“We have some trash cans we would like to use for clothes and other uses. Will Lysol remove 99.9% of all viruses and completely disinfect the container like the manufacturer promises? I have a bet with my wife and you are going to be the tie-breaker. Thanks.”
The Harvard MBA says:
This is an unusual question for me, but since you and your wife agreed that I’d be the tie-breaker, I can hardly refuse!
The good news (for the health of your family at least) is that Lysol is extremely effective. In this 2000 study available on the NIH web site, researchers at the University of North Carolina Department of Hospital Epidemiology found that Lysol was extremely effective against a broad array of viruses and bacteria:
The following compounds demonstrated excellent antimicrobial activity (>5.6-8.2 log10 reduction) at both exposure times: TBQ, Vesphene, Clorox, ethanol, and Lysol Antibacterial Kitchen Cleaner. Mr. Clean eliminated 4 to >6 logs10 and Lysol Disinfectant approximately 4 logs10 of pathogenic microorganisms at both exposure times. Vinegar eliminated <3 logs10 of S. aureus and E. coli, and baking soda <3 logs10 of all test pathogens. All tested chemical disinfectants completely inactivated both antibiotic-resistant and -susceptible bacteria at both exposure times. Only two disinfectants, Clorox and Lysol, demonstrated excellent activity (>3 log10 reduction) against poliovirus.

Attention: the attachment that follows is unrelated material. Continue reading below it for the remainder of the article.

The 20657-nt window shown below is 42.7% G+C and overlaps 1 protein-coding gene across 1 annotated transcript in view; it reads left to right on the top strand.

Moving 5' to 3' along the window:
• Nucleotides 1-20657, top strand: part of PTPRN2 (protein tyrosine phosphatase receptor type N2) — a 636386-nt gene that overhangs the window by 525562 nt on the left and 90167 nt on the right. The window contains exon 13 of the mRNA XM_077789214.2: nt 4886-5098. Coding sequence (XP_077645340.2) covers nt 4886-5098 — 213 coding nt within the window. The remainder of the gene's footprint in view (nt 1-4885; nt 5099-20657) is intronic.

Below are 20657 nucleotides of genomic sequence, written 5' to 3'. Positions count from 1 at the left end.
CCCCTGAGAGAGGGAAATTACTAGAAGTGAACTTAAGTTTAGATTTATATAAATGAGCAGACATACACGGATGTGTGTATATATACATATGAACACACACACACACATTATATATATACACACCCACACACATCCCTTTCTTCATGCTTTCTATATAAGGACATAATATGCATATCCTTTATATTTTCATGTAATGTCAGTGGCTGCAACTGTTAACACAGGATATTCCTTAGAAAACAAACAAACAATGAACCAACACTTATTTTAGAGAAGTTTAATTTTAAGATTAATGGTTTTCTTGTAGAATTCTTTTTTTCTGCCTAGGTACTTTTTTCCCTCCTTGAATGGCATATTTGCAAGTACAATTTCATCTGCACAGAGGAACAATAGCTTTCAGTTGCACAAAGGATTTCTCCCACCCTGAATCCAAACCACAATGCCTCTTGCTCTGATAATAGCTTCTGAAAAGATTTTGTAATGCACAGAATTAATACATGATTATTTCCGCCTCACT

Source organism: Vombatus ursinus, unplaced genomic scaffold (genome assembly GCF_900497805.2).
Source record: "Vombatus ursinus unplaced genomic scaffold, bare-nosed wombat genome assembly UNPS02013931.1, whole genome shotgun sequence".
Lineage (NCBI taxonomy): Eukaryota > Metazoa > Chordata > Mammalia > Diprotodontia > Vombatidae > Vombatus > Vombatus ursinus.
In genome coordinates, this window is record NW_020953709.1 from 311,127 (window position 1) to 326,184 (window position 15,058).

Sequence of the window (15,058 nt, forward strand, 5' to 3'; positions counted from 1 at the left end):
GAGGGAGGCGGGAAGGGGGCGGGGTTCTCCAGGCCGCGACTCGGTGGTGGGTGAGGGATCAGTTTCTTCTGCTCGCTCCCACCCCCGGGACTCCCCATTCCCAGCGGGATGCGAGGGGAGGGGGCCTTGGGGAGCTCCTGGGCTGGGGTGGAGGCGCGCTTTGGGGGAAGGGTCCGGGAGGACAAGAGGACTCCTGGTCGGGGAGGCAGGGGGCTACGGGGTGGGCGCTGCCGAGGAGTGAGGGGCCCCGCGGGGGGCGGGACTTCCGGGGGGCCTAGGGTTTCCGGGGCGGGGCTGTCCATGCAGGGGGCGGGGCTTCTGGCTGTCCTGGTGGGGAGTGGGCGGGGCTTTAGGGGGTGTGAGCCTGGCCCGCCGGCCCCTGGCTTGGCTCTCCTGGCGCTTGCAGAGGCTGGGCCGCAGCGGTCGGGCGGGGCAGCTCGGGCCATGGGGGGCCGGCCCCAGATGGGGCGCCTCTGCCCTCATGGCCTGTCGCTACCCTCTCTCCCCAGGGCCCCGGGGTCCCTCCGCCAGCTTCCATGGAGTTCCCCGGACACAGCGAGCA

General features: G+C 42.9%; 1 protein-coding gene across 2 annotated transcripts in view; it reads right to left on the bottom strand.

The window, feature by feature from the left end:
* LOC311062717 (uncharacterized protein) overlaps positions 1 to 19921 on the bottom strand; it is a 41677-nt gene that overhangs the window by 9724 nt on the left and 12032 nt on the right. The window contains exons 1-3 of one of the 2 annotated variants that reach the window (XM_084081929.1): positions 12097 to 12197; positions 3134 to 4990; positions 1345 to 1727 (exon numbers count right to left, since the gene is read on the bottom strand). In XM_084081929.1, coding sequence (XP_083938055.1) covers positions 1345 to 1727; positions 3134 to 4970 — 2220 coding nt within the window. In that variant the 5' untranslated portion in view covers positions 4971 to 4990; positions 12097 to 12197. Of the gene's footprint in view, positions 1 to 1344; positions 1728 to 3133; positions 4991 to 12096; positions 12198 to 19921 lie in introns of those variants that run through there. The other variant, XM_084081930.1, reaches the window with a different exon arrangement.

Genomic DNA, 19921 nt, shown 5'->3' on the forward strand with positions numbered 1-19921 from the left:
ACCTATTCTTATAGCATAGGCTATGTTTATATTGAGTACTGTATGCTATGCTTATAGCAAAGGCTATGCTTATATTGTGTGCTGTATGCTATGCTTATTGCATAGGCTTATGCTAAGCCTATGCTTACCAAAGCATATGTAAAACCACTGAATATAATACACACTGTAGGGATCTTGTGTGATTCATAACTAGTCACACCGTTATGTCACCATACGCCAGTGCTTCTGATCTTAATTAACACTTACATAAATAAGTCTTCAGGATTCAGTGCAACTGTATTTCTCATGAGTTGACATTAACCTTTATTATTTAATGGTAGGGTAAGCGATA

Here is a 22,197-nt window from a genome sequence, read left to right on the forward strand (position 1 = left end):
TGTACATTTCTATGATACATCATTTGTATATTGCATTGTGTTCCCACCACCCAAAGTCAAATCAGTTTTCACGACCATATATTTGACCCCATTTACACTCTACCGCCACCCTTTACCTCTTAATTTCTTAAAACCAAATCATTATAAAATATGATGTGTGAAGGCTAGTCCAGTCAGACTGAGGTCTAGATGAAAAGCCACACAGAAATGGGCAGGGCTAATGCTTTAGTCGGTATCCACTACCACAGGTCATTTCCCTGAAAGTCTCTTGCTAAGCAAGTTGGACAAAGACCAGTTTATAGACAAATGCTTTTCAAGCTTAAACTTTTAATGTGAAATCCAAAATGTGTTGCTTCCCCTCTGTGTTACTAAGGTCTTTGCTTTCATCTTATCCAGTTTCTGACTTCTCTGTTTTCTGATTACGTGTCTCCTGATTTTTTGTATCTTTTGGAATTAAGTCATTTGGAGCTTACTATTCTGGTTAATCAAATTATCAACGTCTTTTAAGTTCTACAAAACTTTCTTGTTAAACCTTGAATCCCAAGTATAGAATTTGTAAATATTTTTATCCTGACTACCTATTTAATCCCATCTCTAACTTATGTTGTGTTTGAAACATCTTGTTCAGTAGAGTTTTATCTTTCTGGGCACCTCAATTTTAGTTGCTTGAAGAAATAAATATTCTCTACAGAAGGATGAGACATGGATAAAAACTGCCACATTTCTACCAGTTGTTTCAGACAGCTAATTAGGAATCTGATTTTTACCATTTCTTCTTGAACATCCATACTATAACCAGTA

Since 99.9% effectiveness is the equivalent of a 3 log10 reduction, Lysol met or exceeded its claimed efficacy for all the pathogens tested, which included Staphylococcus aureus, Salmonella choleraesuis, Escherichia coli O157:H7, Pseudomonas aeruginosa, poliovirus, vancomycin-susceptible and -resistant Enterococcus species, and methicillin-susceptible and -resistant S. aureus.
Let me know who won the bet!